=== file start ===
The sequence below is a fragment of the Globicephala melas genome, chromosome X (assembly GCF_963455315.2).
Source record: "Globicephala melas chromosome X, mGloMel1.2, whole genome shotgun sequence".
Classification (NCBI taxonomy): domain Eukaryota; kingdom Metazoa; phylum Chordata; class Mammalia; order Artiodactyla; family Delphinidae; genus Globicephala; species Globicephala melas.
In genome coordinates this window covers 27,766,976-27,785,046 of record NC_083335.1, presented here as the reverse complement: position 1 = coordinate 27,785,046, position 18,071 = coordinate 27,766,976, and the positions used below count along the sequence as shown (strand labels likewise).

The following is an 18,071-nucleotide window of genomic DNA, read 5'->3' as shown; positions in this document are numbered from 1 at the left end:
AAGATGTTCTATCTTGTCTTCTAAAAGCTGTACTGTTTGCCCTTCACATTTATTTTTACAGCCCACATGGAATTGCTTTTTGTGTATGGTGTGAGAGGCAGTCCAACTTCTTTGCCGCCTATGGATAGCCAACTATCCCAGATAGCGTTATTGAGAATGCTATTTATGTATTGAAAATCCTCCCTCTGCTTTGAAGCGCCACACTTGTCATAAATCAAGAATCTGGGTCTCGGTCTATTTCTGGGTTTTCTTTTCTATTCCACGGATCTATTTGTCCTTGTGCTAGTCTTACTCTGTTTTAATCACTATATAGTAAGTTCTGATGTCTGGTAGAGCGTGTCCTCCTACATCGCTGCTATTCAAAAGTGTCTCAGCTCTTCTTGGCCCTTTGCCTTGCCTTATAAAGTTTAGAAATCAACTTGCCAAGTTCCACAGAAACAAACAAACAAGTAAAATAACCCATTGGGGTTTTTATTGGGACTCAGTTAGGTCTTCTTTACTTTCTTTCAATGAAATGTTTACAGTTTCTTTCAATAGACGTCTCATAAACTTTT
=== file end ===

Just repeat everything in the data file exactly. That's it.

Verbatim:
The sequence below is a fragment of the Globicephala melas genome, chromosome X (assembly GCF_963455315.2).
Source record: "Globicephala melas chromosome X, mGloMel1.2, whole genome shotgun sequence".
Classification (NCBI taxonomy): domain Eukaryota; kingdom Metazoa; phylum Chordata; class Mammalia; order Artiodactyla; family Delphinidae; genus Globicephala; species Globicephala melas.
In genome coordinates this window covers 27,766,976-27,785,046 of record NC_083335.1, presented here as the reverse complement: position 1 = coordinate 27,785,046, position 18,071 = coordinate 27,766,976, and the positions used below count along the sequence as shown (strand labels likewise).

The following is an 18,071-nucleotide window of genomic DNA, read 5'->3' as shown; positions in this document are numbered from 1 at the left end:
AAGATGTTCTATCTTGTCTTCTAAAAGCTGTACTGTTTGCCCTTCACATTTATTTTTACAGCCCACATGGAATTGCTTTTTGTGTATGGTGTGAGAGGCAGTCCAACTTCTTTGCCGCCTATGGATAGCCAACTATCCCAGATAGCGTTATTGAGAATGCTATTTATGTATTGAAAATCCTCCCTCTGCTTTGAAGCGCCACACTTGTCATAAATCAAGAATCTGGGTCTCGGTCTATTTCTGGGTTTTCTTTTCTATTCCACGGATCTATTTGTCCTTGTGCTAGTCTTACTCTGTTTTAATCACTATATAGTAAGTTCTGATGTCTGGTAGAGCGTGTCCTCCTACATCGCTGCTATTCAAAAGTGTCTCAGCTCTTCTTGGCCCTTTGCCTTGCCTTATAAAGTTTAGAAATCAACTTGCCAAGTTCCACAGAAACAAACAAACAAGTAAAATAACCCATTGGGGTTTTTATTGGGACTCAGTTAGGTCTTCTTTACTTTCTTTCAATGAAATGTTTACAGTTTCTTTCAATAGACGTCTCATAAACTTTT